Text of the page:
After experimenting with a childlike approach to garment construction last season, Jonny Johansson tackled the foundations of the clothes.

“I was experimenting with the definition of garments,” the designer said of the spring collection, which upended workwear staples with unconventional textures and hues, including the offbeat colors that have become a brand signature. The former was echoed in the construction-site venue; the latter by Dawn Bendick’s glowing glass sculptures dotting the catwalk.

For instance, an army field jacket might be cut as a city coat, while a beige trench came with the ribbed collar and cuffs of a polo shirt. Johansson applied neon hues to unexpected items, like an oversize linen suit, or a duffle jacket with haphazardly looped rope fastenings.

He appeared to delight in the sheer impracticality of some of his suggestions. A sheer plastic shirt, anyone? He offered a slightly more plausible take on the idea with filmy tops, like a nude sheer hoodie paired with safety orange trousers, or a silky vest tucked into baggy brown pants with a chic asymmetrical paper-bag waist.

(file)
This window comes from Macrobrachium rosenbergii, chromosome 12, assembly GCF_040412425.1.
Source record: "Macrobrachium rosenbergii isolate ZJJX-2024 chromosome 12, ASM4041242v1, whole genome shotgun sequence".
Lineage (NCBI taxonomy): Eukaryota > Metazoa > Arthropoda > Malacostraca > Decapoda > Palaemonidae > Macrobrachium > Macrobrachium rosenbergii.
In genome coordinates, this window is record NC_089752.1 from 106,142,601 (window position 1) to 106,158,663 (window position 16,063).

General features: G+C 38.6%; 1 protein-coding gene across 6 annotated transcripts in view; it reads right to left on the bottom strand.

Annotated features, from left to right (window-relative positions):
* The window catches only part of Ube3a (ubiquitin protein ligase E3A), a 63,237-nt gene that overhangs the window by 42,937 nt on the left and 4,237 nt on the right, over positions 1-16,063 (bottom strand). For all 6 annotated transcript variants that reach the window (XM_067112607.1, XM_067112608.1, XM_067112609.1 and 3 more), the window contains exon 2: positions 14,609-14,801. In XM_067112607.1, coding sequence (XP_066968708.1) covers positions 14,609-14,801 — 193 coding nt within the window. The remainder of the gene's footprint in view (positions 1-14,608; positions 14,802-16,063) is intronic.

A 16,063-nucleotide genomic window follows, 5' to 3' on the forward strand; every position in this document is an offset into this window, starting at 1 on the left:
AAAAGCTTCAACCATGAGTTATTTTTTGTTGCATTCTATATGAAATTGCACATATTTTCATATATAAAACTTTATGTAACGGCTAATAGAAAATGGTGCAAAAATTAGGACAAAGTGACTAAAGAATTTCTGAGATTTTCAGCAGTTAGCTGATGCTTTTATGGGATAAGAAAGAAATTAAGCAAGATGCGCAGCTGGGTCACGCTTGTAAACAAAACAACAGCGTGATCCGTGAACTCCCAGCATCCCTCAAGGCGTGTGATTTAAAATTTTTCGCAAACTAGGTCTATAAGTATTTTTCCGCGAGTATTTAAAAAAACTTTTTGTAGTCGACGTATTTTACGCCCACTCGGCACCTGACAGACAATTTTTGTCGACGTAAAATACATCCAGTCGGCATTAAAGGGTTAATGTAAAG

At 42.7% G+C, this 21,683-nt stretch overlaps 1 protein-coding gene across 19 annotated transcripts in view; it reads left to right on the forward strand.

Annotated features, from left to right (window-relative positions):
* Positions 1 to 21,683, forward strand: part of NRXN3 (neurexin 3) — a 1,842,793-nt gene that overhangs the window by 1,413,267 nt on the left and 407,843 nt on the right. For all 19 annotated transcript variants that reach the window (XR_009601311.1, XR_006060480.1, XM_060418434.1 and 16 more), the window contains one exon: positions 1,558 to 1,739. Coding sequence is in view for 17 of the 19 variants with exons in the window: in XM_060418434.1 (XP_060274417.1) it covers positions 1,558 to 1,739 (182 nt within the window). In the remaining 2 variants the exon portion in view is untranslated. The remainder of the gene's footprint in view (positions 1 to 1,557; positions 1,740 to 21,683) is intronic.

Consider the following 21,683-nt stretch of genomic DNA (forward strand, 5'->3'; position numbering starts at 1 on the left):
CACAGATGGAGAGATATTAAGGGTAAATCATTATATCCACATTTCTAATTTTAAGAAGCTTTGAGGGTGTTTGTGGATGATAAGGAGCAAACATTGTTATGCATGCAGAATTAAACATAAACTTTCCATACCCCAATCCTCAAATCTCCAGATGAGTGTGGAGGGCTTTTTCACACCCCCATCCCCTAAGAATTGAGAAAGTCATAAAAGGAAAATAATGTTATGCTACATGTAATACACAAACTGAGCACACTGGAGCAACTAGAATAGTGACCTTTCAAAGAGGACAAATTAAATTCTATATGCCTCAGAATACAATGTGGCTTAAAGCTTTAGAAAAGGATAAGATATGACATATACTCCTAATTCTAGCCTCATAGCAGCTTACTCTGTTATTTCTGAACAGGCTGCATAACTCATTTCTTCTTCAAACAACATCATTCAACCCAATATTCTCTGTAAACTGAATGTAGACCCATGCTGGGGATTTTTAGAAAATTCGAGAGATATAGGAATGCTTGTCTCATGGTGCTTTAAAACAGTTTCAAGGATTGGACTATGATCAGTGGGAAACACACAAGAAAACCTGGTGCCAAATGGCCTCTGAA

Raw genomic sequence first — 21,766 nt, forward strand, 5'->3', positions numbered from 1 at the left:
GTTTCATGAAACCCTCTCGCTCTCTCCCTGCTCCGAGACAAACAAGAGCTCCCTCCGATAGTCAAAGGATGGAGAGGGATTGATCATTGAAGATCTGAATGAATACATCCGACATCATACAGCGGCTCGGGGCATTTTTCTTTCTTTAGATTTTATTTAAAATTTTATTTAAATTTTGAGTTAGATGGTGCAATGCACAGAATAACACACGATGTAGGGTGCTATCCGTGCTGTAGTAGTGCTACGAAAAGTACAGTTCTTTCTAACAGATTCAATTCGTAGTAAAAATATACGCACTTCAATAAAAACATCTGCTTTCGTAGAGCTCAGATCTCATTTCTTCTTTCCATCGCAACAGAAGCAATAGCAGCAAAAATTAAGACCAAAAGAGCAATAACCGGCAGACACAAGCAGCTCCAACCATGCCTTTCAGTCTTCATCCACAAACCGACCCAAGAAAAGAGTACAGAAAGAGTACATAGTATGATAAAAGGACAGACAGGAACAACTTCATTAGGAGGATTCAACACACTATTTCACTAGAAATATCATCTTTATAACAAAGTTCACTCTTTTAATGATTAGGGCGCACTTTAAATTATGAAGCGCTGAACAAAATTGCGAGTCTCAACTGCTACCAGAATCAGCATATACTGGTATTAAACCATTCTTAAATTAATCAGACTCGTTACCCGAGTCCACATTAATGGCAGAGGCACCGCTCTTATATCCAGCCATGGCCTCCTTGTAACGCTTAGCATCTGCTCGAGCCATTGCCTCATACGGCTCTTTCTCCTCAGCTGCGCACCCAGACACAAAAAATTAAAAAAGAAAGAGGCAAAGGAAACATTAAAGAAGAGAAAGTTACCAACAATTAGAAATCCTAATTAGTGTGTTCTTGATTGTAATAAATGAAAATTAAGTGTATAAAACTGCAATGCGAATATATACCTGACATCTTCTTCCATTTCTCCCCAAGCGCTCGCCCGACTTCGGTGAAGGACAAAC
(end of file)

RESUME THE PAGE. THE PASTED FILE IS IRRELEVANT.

Johansson said he decided to stage his first men’s runway show for Acne Studios, rather than a presentation, because designers had yet to find a better way to communicate. No doubt, in a week marked by the debuts of Virgil Abloh at Louis Vuitton and Kim Jones at Dior Homme, share of voice just got a little harder to come by.

Still, you get the sense that Johansson answers to no one but himself. “It’s a playful self-expression. You could say a lot, or you don’t have to bother,” he said, noting that Acne takes a similar individual approach to its stores. “Sometimes we make a yellow store. With the L.A. store we just launched recently, the idea was to go camping. So the store was completely like no walls, nothing, just a tent in the middle.”

Elements of the great outdoors crept into this lineup, too. A navy multipocket jacket was spliced with photo prints of the islands around Stockholm, while a topless model was wrapped in a crinkled blanket trimmed with lime green fringe. He looked like a stray festivalgoer — or maybe just a free man, thinking outside the box.

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